WASHINGTON -- Democratic lawmakers in the House of Representatives on Friday tried to jumpstart the stalled emergency funding process to address the threat of Zika virus, and warned House Republicans that they will attempt to force a hearing on the matter.
With warm weather and mosquito season imminent, little progress has been made in passing the funding health experts seek to combat the bug-borne menace, which officials warned this week is more dire than previously thought.
House Appropriations Committee Chairman Rep. Hal Rogers (R-Ky.) recently declared that his committee was working on the drafting the legislation. But he has also complained that the White House hasn't provided significant information about what it wants to do with the money.
From Democrats' perspective, however, the White House has amply explained why it needs $1.9 billion as soon as possible to try to mitigate the Zika threat. Three of them sent Rogers a letter on Friday, noting that committee rules say the chairman has seven business days to call a special meeting if three members demand one, and that the majority of the committee can hold its own if the chairman refuses. They want a meeting on Zika, which they said would allow the administration to explain the requirements.
"It is imperative that the Appropriations Committee move quickly on this potential public health catastrophe and that we provide both short- and long-term resources, to properly prepare our public health system," wrote Reps. Nita Lowey (D-N.Y.), Rosa DeLauro (D-Conn.) and Debbie Wasserman Schultz (D-Fla.).
It is unlikely that any Republicans would help them reach the majority needed for a special meeting, and Rogers said in a statement that there was no need for more hearings. What is needed, he said, is more cooperation.
"This isn't about politics or optics or finger pointing. This is about a very real crisis that needs our genuine attention," Rogers said. "As I've said many times, including directly to the President, we want to be partners in the fight to stop this terrible disease before it spreads even further."
Part of the problem is that Republicans don't feel as if the White House has adequately explained what the needs are, how much must be spent right away, what funding is required for longer-term needs and how the spending would be accounted for.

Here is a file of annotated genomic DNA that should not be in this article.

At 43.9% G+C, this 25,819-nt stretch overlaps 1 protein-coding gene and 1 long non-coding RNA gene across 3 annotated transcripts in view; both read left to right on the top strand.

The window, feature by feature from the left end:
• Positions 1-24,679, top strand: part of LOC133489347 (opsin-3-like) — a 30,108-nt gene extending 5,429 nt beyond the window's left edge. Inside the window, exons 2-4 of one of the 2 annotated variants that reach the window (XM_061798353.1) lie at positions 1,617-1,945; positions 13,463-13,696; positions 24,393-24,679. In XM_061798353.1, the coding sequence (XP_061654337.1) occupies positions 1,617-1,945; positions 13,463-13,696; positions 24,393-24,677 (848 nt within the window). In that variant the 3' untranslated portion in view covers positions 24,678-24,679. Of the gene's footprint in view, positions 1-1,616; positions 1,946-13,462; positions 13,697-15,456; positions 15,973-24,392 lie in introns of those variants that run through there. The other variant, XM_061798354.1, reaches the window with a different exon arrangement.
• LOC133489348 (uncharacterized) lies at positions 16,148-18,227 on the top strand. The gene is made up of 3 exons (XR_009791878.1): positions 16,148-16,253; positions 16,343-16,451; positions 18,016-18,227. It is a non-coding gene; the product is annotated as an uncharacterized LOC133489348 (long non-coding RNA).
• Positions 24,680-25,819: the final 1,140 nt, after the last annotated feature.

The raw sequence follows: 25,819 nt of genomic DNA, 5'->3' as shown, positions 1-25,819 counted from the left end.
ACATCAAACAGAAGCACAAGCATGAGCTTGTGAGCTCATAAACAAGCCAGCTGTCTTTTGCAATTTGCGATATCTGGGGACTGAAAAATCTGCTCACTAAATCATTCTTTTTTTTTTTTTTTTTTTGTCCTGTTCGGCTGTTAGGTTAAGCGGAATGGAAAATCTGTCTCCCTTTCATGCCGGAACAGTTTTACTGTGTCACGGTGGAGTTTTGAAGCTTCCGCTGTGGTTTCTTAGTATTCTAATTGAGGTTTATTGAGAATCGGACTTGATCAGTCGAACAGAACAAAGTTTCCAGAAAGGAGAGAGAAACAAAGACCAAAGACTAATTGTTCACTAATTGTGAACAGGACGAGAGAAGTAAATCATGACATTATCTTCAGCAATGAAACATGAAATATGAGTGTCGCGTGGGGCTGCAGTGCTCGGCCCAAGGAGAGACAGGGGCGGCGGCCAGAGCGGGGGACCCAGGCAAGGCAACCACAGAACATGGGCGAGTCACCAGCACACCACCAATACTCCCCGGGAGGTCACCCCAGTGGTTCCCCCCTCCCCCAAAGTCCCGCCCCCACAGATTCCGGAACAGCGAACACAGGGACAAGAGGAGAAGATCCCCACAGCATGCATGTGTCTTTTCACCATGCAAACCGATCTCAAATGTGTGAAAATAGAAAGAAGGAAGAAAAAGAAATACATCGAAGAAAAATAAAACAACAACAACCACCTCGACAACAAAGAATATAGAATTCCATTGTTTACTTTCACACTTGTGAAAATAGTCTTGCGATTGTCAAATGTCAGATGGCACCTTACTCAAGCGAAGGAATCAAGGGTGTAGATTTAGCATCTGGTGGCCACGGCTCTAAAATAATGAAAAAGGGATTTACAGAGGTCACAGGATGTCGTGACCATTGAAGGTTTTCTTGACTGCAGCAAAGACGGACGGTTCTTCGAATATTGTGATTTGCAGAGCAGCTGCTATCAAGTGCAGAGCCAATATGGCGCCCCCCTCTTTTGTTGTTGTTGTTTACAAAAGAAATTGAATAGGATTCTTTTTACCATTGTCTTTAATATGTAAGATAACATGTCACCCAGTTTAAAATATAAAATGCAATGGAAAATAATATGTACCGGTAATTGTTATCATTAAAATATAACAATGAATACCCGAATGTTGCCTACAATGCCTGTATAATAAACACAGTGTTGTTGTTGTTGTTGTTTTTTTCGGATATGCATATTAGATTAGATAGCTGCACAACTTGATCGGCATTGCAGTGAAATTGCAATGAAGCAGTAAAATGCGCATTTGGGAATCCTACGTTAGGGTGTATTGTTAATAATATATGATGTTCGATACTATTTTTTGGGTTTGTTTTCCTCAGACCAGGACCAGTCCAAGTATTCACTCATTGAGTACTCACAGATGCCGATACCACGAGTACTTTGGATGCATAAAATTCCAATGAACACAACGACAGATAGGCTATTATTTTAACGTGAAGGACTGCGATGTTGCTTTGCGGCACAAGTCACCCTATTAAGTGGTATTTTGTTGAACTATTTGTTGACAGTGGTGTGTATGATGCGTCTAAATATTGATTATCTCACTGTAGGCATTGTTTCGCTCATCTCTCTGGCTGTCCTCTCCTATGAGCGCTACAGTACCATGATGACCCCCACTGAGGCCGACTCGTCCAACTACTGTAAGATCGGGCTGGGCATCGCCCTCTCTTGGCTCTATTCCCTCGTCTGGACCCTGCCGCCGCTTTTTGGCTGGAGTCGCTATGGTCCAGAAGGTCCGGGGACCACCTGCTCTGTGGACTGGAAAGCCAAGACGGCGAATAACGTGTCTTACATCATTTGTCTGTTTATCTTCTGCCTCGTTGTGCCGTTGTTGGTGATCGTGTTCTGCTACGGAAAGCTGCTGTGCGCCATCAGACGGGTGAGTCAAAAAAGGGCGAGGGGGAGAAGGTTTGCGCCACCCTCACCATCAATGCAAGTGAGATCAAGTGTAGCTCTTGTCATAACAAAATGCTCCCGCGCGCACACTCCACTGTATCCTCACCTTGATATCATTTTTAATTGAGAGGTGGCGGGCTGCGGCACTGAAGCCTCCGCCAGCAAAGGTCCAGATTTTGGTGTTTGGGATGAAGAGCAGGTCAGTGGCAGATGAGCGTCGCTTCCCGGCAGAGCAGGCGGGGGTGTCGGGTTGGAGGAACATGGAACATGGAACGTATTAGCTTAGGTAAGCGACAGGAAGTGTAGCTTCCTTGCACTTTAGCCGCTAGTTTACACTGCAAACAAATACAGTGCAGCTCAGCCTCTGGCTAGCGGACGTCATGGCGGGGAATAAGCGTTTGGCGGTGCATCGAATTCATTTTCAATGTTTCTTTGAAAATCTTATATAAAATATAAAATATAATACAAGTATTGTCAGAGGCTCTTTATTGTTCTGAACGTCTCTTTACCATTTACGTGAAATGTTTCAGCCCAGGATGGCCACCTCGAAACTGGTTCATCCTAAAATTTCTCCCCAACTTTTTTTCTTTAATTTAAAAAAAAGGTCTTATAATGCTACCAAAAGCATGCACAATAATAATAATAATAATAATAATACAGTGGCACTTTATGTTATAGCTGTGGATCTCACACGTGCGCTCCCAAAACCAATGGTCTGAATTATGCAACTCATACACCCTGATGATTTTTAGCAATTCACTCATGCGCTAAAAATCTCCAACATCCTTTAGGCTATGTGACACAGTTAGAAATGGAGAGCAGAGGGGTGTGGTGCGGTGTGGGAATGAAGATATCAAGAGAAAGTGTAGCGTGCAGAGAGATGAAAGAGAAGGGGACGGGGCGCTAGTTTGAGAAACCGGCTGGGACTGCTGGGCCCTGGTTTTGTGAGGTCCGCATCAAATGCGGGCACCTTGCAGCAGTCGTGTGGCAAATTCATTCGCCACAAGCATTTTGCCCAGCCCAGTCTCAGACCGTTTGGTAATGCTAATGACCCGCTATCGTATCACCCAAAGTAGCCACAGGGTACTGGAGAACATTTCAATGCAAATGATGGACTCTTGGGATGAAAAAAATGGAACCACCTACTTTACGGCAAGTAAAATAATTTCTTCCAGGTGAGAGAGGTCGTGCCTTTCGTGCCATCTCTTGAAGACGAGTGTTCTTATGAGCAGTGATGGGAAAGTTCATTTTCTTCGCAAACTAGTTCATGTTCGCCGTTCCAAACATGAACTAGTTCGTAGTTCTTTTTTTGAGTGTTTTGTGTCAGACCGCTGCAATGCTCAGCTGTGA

The White House announced this week that it was transferring nearly $600 million from the emergency fund Congress passed to combat Ebola, but it still insists the rest of its request needs to be met.
The committee aide said rough estimates -- which are rough because the administration hasn't answered the committee's questions -- indicate the White House has about $2 billion available to deal with immediate needs.
“The information we are seeking doesn't require hearings, it requires thorough, detailed budget documentation that can be the basis for the responsible spending of taxpayer dollars," Rogers said.
“Every day counts in the fight against Zika, and so does every penny we spend," he added. "We must ensure that we are using every dollar the right way and at the right time, to save lives and to prevent Zika from becoming an epidemic within our borders."
If the immediate need does look worse after the administration answers the committee's questions, the aide said Rogers would be open to more emergency spending, although the committee chair seemed to favor including new Zika funding in the budget appropriations for next year, which are starting now.
Congress did pass a measure this week to spur research on a vaccine -- an accomplishment the White House called "meager."
"It's akin to passing out umbrellas in the advance of a potential hurricane," White House spokesman Josh Earnest said Wednesday. "An umbrella might come in handy, but it's going to be insufficient to ensure that communities all across the country are protected from a potentially significant impact."
What Congress has done is "not going to do anything to help local communities across the country ... fight the mosquitoes that carry this virus. It's not going to expand access to diagnostics that would allow people to more easily get tested and get a prompt result from that test about whether or not they have the Zika virus," Earnest said. "All of these are steps that are critical to ensuring that we're protecting pregnant women and their newborn children from a virus that we know has a potentially devastating impact."